Solar plant planned for RAF Neatishead
A radar station which used to send beams into the sky is now seeking to harness beams coming from it, in a �8.5m solar energy scheme.
But the Norwich-based company behind the project at RAF Neatishead, which could generate power for 1,000 homes, says it is in a 'race against time' to build the plant before government incentives for renewable energy are withdrawn.
PV Farms has applied for planning permission to build the solar energy farm at the disused military base which was sold for �4m in 2006.
Co-owner Richard Atkins said East Anglia had the potential to become a capital for solar electricity generation over the years but only if government incentives remained in place.
Businesses and individuals currently receive cash incentives for generating renewable energy, but the Department for Energy and Climate Change has announced it will review the scheme this summer.
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This could reduce the profitability of solar plants, but any site operational before then would continue to run under the current arrangement.
Mr Atkins added: 'The DECC announcement has thrown a lot of things into total chaos.
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'The tariffs could be withdrawn or amended as early as July 19. We're obviously racing against time to get these in.'
The company is now seeking permission from North Norfolk District Council for the plant.
'I'm looking to turn Neatishead from a weapon of the Cold War into a very useful, productive site,' said Mr Atkins, who lives in Cringleford. 'It's a potential source of business and jobs for the area.'
The equipment would cost �8.5m and have a working life of 25 years.
If planning permission is granted then work could begin in April and the site would be running by the end of June.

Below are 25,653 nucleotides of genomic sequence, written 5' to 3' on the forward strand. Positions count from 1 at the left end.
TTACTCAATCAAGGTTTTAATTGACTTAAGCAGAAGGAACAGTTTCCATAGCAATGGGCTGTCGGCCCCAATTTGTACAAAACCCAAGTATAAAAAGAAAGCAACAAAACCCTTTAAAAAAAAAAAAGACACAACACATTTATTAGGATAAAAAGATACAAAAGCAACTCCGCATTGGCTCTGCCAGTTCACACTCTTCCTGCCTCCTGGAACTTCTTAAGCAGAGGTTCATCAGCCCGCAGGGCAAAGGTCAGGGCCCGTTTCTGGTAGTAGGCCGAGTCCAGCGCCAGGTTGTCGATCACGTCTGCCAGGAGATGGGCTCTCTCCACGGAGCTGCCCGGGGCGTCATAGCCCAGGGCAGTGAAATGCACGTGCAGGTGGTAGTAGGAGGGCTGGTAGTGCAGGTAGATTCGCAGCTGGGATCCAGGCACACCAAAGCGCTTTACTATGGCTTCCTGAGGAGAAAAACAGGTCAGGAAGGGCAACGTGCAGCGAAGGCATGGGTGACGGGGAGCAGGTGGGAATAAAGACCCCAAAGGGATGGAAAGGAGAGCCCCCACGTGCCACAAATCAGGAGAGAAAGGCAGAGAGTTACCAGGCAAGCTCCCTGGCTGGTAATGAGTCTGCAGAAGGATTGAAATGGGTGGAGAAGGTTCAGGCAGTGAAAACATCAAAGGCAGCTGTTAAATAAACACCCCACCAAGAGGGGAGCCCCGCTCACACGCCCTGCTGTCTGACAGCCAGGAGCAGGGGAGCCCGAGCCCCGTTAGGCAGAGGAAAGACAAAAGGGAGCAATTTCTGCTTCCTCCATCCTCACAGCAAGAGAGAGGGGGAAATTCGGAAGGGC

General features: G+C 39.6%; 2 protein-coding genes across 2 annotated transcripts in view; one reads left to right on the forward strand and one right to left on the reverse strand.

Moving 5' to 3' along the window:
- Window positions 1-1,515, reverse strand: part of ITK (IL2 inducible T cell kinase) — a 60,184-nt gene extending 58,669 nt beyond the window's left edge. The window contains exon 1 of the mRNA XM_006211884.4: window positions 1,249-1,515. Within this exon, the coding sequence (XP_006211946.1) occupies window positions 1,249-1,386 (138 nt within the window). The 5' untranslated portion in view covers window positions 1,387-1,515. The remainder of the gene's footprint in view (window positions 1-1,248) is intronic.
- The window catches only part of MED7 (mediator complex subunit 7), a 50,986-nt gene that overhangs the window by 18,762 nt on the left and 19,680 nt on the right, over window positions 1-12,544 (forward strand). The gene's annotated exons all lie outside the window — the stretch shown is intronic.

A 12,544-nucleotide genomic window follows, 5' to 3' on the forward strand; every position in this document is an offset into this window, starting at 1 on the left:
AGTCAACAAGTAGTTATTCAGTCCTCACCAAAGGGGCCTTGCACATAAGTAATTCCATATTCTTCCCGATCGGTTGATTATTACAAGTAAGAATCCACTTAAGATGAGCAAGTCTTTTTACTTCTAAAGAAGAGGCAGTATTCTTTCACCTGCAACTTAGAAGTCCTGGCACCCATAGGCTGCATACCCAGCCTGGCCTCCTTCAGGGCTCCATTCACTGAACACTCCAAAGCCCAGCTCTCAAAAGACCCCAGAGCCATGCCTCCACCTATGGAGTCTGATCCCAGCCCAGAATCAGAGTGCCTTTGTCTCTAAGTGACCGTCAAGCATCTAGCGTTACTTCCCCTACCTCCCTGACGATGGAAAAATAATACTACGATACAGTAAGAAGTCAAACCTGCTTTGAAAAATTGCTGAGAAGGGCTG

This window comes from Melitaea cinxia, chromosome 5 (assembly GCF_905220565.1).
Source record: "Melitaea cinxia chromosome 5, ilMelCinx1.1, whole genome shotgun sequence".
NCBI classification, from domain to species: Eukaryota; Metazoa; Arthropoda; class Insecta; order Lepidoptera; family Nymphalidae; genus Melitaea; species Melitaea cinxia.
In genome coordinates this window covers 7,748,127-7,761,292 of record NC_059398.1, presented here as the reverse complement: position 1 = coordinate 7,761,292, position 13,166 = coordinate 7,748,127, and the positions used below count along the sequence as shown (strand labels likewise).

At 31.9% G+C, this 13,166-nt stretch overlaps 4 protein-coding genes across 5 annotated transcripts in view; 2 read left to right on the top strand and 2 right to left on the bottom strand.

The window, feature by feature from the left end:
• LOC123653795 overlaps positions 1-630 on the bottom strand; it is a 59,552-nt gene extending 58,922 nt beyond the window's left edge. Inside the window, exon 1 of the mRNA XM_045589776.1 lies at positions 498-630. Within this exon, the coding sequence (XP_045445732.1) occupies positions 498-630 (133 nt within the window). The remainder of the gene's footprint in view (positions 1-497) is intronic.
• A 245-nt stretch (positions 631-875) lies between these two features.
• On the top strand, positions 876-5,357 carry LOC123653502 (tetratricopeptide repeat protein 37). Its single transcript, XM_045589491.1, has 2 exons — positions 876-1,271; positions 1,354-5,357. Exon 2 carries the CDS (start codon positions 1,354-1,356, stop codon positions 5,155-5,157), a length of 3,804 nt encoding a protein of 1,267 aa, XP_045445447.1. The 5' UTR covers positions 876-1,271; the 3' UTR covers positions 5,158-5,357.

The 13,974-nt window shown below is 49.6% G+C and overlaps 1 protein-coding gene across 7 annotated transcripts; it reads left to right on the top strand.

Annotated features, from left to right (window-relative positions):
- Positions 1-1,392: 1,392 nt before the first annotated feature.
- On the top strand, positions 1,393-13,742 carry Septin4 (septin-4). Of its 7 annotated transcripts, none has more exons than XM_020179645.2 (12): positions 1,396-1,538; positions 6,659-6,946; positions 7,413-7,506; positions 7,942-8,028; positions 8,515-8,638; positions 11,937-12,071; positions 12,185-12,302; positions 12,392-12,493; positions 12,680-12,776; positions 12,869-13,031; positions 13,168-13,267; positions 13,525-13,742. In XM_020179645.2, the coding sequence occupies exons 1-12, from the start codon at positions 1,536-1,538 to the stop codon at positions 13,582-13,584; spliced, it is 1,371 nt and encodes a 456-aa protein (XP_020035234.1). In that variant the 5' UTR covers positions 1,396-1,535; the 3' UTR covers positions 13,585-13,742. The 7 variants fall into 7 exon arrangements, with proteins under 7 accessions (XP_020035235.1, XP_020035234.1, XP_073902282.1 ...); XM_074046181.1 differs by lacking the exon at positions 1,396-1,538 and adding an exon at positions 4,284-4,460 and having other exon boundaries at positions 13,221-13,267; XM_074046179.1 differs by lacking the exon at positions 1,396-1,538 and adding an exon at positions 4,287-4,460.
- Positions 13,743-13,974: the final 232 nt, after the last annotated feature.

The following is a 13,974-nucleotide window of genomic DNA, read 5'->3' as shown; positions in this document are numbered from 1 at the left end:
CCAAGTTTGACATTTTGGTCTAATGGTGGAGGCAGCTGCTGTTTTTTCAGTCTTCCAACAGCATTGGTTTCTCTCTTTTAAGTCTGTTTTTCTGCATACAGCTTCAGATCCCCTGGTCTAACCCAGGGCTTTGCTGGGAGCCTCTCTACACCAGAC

A number of buildings remain on the 10.3 hectare site, including a listed R12 radar building and plinths and underground operations block. The existing underground bunker at the site is still using as much as �13,000 each month in electricity to keep it in dry and stable condition.
Under the plans all buildings that are not listed would be demolished, but everything else would be retained and the public given free access.
A museum charting the history of radar remains on the Neatishead site, which is due to reopen on March 26 after a brief closure due to fire safety concerns.
'It's a swords into ploughshares situation,' said Mr Atkins. 'By allowing power to come on to the site the landlord is in a position to maintain a building of historical interest. Some of the power will go into the grid, some will be used by the site, and we will pump some to Neatishead village.'
Solar power was the most benign of renewable energies without the 'intrusiveness of wind turbines', with panels that could be tucked away behind hedges.
The company already has planning consent for two similar schemes in Snetterton and Salhouse.
Chris Starkie of Shaping Norfolk's Future, the county's economic development partnership, said growth across Norfolk was being held up by lack of infrastructure and power problems, including at specific places such as North Walsham.
'Norfolk is well placed to be at the centre of a renewable energy revolution,' he added.